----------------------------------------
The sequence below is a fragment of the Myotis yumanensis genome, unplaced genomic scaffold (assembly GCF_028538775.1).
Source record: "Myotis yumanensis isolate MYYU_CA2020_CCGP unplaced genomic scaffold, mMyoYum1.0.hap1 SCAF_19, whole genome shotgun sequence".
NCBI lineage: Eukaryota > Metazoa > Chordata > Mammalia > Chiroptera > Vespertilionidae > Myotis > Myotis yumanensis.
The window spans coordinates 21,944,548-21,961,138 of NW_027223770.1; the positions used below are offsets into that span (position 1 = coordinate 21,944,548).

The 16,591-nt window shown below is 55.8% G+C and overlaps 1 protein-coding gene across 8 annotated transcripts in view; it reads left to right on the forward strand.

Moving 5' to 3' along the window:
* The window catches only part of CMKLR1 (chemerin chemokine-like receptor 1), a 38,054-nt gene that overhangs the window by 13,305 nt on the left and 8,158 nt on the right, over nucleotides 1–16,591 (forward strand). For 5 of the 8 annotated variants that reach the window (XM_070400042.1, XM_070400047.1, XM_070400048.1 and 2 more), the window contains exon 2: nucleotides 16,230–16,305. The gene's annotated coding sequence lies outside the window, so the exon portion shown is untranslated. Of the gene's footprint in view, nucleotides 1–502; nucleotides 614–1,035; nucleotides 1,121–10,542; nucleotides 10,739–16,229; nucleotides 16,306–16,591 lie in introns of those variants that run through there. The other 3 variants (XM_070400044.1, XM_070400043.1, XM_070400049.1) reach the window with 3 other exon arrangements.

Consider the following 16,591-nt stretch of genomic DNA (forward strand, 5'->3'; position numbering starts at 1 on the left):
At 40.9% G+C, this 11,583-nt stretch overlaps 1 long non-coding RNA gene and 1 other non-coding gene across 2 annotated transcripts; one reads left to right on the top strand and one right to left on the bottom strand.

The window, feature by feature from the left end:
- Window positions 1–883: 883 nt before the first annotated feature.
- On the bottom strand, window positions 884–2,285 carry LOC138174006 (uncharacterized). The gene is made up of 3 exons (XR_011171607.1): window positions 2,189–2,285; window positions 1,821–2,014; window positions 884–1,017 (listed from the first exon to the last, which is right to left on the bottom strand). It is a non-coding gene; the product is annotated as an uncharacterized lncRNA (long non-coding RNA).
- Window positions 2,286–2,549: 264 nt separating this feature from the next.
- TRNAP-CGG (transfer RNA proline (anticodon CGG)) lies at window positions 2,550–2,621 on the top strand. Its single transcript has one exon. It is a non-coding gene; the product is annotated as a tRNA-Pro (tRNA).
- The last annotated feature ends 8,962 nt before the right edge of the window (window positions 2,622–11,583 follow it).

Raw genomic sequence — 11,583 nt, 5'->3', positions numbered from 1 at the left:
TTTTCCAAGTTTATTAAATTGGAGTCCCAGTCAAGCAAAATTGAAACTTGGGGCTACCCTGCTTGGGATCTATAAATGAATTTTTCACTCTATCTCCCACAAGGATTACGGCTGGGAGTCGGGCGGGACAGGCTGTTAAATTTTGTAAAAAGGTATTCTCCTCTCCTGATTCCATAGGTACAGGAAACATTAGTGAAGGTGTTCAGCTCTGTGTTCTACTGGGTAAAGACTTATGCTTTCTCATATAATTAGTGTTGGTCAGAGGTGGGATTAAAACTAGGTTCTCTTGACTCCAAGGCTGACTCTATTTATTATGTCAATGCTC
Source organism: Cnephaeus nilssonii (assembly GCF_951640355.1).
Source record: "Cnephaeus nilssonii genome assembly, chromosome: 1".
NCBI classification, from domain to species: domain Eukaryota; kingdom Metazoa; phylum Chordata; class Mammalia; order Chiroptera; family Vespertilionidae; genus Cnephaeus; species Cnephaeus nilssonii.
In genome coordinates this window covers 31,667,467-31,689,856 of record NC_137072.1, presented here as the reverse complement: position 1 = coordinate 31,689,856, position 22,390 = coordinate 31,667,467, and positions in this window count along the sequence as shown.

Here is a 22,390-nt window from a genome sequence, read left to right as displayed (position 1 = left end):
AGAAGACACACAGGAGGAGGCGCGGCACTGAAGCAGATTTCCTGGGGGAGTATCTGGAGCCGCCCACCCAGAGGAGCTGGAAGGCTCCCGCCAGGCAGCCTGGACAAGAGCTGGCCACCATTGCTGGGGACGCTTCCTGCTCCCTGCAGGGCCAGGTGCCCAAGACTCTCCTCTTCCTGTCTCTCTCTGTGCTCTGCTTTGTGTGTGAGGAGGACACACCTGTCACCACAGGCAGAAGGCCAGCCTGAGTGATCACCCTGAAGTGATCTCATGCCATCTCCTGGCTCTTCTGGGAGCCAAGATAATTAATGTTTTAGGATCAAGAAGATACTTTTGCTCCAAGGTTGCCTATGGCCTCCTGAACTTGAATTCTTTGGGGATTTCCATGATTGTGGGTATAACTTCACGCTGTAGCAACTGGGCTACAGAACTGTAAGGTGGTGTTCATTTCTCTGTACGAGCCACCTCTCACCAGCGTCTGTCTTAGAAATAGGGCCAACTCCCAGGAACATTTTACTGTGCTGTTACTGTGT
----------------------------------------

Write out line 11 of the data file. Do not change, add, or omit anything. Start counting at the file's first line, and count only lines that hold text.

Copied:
- Window positions 1–883: 883 nt before the first annotated feature.